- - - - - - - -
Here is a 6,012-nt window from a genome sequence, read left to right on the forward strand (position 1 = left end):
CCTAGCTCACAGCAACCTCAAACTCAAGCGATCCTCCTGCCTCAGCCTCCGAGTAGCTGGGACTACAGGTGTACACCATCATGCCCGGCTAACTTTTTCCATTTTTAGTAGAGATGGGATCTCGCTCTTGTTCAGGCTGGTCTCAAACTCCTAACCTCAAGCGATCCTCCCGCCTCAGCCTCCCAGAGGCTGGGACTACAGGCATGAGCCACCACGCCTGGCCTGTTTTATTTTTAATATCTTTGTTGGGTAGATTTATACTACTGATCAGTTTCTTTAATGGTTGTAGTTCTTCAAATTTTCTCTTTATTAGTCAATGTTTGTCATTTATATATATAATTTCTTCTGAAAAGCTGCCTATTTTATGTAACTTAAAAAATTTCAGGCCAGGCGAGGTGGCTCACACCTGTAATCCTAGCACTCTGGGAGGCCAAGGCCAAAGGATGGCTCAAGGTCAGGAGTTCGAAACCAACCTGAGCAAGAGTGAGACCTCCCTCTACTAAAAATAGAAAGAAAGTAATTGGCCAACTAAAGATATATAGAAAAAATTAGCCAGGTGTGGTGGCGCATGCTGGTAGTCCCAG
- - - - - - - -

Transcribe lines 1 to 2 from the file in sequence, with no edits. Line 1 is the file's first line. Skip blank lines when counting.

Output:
Here is a 6,012-nt window from a genome sequence, read left to right on the forward strand (position 1 = left end):
CCTAGCTCACAGCAACCTCAAACTCAAGCGATCCTCCTGCCTCAGCCTCCGAGTAGCTGGGACTACAGGTGTACACCATCATGCCCGGCTAACTTTTTCCATTTTTAGTAGAGATGGGATCTCGCTCTTGTTCAGGCTGGTCTCAAACTCCTAACCTCAAGCGATCCTCCCGCCTCAGCCTCCCAGAGGCTGGGACTACAGGCATGAGCCACCACGCCTGGCCTGTTTTATTTTTAATATCTTTGTTGGGTAGATTTATACTACTGATCAGTTTCTTTAATGGTTGTAGTTCTTCAAATTTTCTCTTTATTAGTCAATGTTTGTCATTTATATATATAATTTCTTCTGAAAAGCTGCCTATTTTATGTAACTTAAAAAATTTCAGGCCAGGCGAGGTGGCTCACACCTGTAATCCTAGCACTCTGGGAGGCCAAGGCCAAAGGATGGCTCAAGGTCAGGAGTTCGAAACCAACCTGAGCAAGAGTGAGACCTCCCTCTACTAAAAATAGAAAGAAAGTAATTGGCCAACTAAAGATATATAGAAAAAATTAGCCAGGTGTGGTGGCGCATGCTGGTAGTCCCAG